Gardiner city officials will continue to consider a proposal by Fire Chief Al Nelson to expand staff at the Fire Department at the City Council’s Feb. 20 meeting — and city residents will have the chance to weigh in.

At Wednesday’s council meeting, Nelson brought a proposal to add six firefighters — two per shift — to his staff, paid for in part initially by a federal Staffing for Adequate Fire and Emergency Response grant through the Federal Emergency Management Agency.

“Our department is the poster child for this grant,” Nelson said at the council meeting, “It’s designed to increase staffing, period.”

The cost of adding six firefighters is estimated at $464,531.73 a year. Even with the three-year grant, which Gardiner is not guaranteed to get, the proposal comes with a large price tag. In the first two years, the grant pays for 75 percent of the wages and salaries of the six firefighters and the city pays 25 percent. In year three, the grant pays 35 percent of the wages and benefits. The grant can be applied for more than once.

Currently, the Gardiner Fire Department has enough staff members to schedule four firefighter-paramedics per shift. They respond to fire calls in Gardiner and in communities with which Gardiner has mutual or automatic aid agreements. And they respond — two people per rescue truck — to rescue calls in Gardiner and the seven other communities Gardiner Ambulance serves, which can include patient transport to hospitals in the region.

When both rescue trucks are called out, no one is in the Gardiner fire station to respond to fire calls. In the analysis he completed for councilors, Nelson calculated that during 2018 alone,  the fire station was uncovered 610 times for a total of 634 hours while responding to 3,019 fire and rescue calls. During 2015, the department responded to 2,613 calls and the station was left uncovered 486 times.


With the year-over-year increase in the number of both fire and rescue calls, Nelson said he doesn’t foresee a decrease in those numbers. And if the urgent care facility proposed near the Libby Hill Business Park is built, he anticipates that will drive even more rescue calls for the ambulance service.

“What I’d like to do is add two people per shift, one to an engine and one to the ladder truck,” he said.

Nelson would not change how the ambulance calls are handed by adding a third ambulance, except on the rare occasion when a third rescue may be needed.

“When everyone is in the station,” he said, “now, instead of showing up with four people, I’ll have six. That may not sound like a lot, but man, you can do a lot with two more trained people.”

Nelson said four firefighters aren’t enough to cover the two-in, two-out rule.

“With four people, we legally can’t even go into a building, unless there is an imminent danger to life,” he said. “If someone gets hurt, it’s an absolute nightmare.”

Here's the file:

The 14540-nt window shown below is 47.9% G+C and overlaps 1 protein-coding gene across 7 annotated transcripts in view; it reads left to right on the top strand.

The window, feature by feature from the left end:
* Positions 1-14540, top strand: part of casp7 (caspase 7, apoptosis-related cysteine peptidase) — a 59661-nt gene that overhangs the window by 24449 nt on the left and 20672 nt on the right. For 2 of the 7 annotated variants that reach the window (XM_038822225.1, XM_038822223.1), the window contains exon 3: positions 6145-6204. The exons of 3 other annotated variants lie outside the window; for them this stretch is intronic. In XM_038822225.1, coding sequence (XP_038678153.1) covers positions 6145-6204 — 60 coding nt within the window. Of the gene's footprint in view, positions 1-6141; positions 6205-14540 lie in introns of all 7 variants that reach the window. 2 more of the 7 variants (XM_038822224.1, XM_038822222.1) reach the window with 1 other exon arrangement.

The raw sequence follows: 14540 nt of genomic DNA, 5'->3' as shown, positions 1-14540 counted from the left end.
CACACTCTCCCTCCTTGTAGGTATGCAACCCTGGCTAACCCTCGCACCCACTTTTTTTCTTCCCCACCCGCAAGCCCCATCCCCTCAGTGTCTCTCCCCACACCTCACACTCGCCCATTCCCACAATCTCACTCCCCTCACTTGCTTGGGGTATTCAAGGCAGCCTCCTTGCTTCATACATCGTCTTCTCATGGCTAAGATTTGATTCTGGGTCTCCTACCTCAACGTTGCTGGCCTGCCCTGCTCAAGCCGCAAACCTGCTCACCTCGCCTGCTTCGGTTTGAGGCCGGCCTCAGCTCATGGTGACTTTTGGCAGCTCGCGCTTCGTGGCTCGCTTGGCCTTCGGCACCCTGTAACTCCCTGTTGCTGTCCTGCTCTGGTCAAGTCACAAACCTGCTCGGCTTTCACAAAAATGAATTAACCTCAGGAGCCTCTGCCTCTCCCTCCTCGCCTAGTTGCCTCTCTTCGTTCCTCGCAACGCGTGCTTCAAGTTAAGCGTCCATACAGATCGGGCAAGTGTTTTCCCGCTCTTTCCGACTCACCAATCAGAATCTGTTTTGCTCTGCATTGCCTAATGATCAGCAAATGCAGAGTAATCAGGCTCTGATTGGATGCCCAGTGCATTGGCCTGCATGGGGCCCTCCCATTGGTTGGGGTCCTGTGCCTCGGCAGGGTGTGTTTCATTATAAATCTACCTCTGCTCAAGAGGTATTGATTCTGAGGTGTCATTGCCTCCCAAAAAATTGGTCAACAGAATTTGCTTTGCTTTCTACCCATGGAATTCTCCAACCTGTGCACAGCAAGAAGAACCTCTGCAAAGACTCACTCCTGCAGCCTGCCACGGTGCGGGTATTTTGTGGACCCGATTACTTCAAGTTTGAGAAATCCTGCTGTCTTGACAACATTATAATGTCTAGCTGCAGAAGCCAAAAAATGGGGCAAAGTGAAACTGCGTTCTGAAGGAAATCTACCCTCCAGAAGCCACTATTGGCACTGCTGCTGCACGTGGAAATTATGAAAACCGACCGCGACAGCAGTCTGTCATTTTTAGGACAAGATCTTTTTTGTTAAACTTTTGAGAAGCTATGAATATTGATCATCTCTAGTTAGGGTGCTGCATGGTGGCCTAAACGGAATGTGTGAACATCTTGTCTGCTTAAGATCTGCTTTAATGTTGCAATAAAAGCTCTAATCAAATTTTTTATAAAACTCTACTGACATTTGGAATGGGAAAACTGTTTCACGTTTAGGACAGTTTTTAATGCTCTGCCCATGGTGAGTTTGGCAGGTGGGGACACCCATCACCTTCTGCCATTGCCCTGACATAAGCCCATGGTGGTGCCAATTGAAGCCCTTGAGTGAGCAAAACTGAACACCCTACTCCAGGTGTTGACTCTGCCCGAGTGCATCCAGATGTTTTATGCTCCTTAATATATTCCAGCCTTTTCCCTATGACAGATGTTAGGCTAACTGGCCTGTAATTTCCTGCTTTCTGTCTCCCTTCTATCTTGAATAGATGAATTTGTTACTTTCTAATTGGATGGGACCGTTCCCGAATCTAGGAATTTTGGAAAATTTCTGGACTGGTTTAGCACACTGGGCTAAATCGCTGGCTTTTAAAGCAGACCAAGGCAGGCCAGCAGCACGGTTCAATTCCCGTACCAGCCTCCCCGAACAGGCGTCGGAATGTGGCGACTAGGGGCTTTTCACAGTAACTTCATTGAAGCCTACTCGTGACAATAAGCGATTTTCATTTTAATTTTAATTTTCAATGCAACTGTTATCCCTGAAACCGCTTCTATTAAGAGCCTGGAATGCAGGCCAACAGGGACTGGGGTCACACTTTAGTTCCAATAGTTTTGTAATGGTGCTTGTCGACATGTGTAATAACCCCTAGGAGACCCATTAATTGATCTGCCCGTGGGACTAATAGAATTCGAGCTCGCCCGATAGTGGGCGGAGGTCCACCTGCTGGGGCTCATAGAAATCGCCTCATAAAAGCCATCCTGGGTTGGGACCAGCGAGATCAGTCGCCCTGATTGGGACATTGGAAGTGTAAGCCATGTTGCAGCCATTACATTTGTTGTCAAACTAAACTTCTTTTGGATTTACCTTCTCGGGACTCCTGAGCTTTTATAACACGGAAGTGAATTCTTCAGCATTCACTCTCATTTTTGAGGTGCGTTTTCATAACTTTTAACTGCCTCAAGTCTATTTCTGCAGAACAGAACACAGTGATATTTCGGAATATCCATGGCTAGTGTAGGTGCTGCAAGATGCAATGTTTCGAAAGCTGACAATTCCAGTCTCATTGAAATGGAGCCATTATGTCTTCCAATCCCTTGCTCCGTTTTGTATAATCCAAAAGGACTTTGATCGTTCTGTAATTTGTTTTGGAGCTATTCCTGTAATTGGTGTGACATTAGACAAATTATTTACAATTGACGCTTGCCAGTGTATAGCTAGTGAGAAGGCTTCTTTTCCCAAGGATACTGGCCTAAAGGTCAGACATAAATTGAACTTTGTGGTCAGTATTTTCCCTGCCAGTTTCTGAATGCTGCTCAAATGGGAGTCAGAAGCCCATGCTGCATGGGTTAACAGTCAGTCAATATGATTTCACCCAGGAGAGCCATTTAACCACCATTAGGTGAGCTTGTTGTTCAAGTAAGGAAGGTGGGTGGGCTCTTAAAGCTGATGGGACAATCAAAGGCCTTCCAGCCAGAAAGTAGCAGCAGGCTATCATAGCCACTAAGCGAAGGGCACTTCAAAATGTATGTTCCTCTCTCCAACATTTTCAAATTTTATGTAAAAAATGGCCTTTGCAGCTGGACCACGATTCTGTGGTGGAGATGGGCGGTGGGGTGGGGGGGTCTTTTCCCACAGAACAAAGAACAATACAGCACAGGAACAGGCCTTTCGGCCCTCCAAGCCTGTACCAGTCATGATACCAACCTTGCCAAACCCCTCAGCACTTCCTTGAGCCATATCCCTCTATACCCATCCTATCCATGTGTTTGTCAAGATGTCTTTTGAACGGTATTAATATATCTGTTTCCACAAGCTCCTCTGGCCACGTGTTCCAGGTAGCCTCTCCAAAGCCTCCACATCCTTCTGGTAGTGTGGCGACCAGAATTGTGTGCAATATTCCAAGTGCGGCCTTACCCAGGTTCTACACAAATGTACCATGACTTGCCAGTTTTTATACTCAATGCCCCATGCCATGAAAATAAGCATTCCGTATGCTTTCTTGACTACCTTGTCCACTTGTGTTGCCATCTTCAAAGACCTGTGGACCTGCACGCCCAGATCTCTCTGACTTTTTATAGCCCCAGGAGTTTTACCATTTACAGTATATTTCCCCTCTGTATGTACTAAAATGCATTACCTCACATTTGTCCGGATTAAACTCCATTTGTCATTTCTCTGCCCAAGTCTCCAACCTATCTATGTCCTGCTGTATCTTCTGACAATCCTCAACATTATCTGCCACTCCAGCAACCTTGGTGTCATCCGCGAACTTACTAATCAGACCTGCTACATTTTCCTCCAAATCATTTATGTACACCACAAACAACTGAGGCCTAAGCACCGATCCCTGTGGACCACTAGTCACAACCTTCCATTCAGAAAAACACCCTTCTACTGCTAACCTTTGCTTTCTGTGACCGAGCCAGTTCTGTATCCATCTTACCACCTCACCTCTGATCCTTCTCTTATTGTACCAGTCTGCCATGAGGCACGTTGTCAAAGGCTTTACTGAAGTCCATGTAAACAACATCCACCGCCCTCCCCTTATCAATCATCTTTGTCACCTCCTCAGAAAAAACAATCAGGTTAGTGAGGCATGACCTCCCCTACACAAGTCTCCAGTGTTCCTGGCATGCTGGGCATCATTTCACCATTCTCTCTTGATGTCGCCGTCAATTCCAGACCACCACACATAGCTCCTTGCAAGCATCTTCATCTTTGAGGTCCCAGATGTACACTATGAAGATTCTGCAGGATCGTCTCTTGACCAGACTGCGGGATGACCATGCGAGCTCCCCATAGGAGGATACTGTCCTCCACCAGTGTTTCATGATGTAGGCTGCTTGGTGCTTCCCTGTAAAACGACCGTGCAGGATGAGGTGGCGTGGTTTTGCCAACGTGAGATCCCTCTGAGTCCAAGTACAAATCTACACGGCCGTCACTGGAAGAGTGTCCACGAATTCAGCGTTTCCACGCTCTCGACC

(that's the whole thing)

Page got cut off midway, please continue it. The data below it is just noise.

At-large Councilor Tim Cusick had asked to schedule a discussion about Fire Department staffing on the council agenda after hearing concerns from city residents about fire response in the city — particularly when departments from other communities are the first on the scene of a house fire because Gardiner’s staff is out on ambulance calls. Not only is the response time longer, but the firetrucks that Gardiner taxpayers have paid for also remain unused at the station.

“We are encouraging economic development to bring things into the city,” Cusick said. “If we can’t protect them, that might affect, someday, a business coming to our city.”

The surrounding communities have volunteer fire departments, he said, and rely on Gardiner’s fire response if their own firefighters work out of town and are unable to respond to calls.

And they struggle to recruit and retain volunteers, he said. Gardiner currently has three volunteers; when Cusick worked for the city years ago, he said, it had 30.

“I know it’s an expense. It’s going to be an expense,” he said. “But if someone’s house burns flat to the ground because we’re not there, I would expect to see them here in front of the council saying, ‘What are we running here, anyway?'”

Other councilors asked whether adding fewer firefighters would be possible, and they requested financial data for different scenarios.


“I totally believe in safety,” District 1 Councilor Terry Berry said. “But if we start on this road, in four years, we’re not going to go out there and ship people down the road. They’re going to be here and we have to figure out how to pay them.”

Nelson said he doesn’t know exactly when FEMA is going to open up the grant for applications, but it may be in March if the federal government remains open past mid-February. Applying for the grant requires City Council authorization.

Mayor Pat Hart said the issue will be on the agenda for the Feb. 20 meeting for council action.

Jessica Lowell — 621-5632
Twitter: @JLowellKJ

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